From sustainability to regenerativity: when sustainable is no longer enough

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Something like that is happening with "sustainability", the trendy concept among companies and organizations, whose meaning is being diluted by marketing strategies. Sustainability, on the one hand, is becoming a catch-all word, and on the other, is being presented as a solution for our future when, in reality, it is no more than just a first step towards solving our climate, environmental and social problems.

To illustrate why, let's think of a person. Let's give him a name: Peter. Peter is a middle-aged man, a heavy smoker and a fan of sausages and red meat. He has a position of responsibility and carries a high level of stress. Peter has hypertension, he has known it for years, but he continues with his habits because he doesn't know any better. Until, one day he got a scare; in the form of a cardiac arrest. That's when he decides to listen to his doctor and reduce his harmful habits. The problem is that, at that point, the doctor warns him that it is not enough: his heart is damaged and it is no longer enough to reduce these practices, he must eliminate them completely and, in addition, incorporate new ones, such as meditation or sport, to undo the damage. To regenerate his organism.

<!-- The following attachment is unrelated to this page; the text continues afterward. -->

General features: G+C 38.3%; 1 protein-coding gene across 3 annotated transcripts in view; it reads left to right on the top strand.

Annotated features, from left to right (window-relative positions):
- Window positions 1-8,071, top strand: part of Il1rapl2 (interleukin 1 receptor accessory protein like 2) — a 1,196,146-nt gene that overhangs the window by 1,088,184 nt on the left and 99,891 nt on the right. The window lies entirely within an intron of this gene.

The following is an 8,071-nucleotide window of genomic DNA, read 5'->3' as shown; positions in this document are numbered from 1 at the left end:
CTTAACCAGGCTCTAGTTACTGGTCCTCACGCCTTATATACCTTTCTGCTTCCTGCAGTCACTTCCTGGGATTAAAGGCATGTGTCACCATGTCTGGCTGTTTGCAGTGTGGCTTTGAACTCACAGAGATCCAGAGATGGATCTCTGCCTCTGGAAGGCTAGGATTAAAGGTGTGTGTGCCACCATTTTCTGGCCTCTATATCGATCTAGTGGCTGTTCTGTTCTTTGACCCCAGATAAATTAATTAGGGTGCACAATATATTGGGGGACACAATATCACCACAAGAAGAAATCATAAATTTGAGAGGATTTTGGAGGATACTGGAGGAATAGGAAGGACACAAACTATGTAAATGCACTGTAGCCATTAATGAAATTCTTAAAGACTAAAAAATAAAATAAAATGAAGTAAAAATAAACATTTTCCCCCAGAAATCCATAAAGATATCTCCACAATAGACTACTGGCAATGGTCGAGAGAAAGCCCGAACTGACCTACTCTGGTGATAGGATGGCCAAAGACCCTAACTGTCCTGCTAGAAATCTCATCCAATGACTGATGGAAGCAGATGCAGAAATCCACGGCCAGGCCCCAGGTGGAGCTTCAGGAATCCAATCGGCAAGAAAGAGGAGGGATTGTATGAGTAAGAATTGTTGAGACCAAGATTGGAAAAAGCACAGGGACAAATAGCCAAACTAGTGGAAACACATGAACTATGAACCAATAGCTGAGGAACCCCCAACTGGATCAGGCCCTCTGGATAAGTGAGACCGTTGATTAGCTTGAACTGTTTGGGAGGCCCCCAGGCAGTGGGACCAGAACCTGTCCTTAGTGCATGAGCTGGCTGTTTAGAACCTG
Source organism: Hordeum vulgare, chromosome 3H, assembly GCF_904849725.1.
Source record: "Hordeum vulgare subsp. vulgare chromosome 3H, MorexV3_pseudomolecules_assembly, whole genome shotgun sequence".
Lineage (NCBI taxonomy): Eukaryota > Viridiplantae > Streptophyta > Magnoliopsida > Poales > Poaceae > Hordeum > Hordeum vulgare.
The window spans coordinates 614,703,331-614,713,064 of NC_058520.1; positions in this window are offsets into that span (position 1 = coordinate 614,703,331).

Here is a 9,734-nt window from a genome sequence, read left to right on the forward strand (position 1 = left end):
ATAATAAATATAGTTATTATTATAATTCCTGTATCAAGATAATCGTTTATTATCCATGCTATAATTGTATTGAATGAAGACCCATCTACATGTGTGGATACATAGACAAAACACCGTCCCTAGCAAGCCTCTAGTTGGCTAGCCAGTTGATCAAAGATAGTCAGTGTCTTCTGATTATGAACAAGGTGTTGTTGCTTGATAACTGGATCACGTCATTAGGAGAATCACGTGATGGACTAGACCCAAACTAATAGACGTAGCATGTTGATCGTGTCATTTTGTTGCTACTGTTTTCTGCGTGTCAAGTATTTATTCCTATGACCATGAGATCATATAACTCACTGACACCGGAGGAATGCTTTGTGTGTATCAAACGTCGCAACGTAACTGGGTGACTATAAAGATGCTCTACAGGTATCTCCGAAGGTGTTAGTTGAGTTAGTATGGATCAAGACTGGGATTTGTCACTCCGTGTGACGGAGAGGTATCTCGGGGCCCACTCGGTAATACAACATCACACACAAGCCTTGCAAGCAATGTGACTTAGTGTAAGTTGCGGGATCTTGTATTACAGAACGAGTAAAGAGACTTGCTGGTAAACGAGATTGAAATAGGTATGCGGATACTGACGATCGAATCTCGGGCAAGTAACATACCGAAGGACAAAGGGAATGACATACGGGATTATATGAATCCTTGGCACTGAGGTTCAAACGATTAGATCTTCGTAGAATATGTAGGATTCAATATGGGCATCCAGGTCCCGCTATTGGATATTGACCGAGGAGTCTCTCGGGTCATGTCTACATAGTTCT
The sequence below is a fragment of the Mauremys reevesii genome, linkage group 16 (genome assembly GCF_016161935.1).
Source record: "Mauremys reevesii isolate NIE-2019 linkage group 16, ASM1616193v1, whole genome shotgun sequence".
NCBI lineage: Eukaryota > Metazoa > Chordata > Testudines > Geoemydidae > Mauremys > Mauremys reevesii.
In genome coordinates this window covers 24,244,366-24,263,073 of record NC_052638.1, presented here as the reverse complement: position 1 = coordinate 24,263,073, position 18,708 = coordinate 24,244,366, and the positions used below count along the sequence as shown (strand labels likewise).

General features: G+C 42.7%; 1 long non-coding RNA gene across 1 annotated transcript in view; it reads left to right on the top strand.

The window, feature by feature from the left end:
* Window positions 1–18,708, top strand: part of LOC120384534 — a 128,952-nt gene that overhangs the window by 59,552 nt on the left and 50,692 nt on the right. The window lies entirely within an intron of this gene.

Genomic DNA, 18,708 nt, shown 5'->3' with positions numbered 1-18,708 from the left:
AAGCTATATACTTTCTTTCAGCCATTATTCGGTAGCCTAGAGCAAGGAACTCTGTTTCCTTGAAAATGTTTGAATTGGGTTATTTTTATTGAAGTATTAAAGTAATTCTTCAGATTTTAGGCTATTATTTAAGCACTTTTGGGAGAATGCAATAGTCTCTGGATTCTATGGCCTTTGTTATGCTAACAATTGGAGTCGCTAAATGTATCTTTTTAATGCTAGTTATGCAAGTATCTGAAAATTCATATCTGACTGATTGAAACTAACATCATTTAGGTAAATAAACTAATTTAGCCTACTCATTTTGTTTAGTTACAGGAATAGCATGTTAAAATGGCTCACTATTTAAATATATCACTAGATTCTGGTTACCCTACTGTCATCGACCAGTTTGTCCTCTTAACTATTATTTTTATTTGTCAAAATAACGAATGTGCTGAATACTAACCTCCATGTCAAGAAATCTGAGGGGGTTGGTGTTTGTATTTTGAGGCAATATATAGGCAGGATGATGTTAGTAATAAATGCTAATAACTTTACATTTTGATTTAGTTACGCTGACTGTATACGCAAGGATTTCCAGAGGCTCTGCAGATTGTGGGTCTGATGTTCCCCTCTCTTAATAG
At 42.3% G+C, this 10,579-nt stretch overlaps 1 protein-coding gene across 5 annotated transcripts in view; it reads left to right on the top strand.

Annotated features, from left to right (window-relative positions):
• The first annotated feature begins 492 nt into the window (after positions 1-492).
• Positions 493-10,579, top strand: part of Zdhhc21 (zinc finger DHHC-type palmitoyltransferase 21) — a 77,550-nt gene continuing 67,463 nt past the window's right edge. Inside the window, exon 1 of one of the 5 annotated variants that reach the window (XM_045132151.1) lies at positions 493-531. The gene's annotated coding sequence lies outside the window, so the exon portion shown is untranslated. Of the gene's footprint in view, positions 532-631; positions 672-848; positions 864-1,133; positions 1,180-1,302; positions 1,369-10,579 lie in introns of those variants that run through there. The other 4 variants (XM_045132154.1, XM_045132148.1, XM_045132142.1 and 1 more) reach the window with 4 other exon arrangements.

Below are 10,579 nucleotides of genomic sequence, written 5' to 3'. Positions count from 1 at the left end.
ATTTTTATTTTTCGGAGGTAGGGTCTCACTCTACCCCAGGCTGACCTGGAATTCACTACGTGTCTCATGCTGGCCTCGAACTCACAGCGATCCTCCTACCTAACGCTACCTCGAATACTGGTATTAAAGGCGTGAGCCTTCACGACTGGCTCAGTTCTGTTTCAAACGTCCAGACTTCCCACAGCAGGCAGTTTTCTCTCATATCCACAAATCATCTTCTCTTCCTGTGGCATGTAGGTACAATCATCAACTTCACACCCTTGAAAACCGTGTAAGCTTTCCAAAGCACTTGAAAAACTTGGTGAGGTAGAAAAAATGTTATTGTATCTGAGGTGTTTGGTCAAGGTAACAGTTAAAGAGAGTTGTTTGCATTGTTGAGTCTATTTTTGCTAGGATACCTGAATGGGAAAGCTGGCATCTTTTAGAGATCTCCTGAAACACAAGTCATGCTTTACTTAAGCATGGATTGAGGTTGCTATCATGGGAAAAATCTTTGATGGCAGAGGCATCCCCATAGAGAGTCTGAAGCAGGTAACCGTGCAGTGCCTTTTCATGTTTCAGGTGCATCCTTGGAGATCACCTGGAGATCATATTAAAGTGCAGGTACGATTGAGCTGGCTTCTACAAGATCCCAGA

Our planet, like Peter, is a living organism (that it also includes all life forms, such as humans). And like him, it has reached a critical point that compromises its future. A point at which the reduction of harmful habits to harmless or sustainable levels is no longer enough but requires a radical change in the way it does everything, a rethinking of its most basic and deep-rooted dynamics. Our planet needs to regenerate, to undo the damage it has received in order to begin to heal itself. The good news is that the Earth has the resources and mechanisms to achieve this. The not so good news is that these changes require a great effort -basically from humans- and, above all, sacrifices in the short and medium term; what means redefine our ways of living.

Regenerativity is the movement that proposes this paradigm shift, a sort of evolution of the idea of sustainability that proposes not only to eliminate toxic habits, but also to unlearn them, reset ourselves and rethink our relationship with the planet, with its "resources", with others and with ourselves. Ambitious? Of course. Necessary? Even more so.

Regenerative approaches are holistic and range from culture to the economy, but if there is one area that has demonstrated its effectiveness in a paradigmatic way, it is agriculture.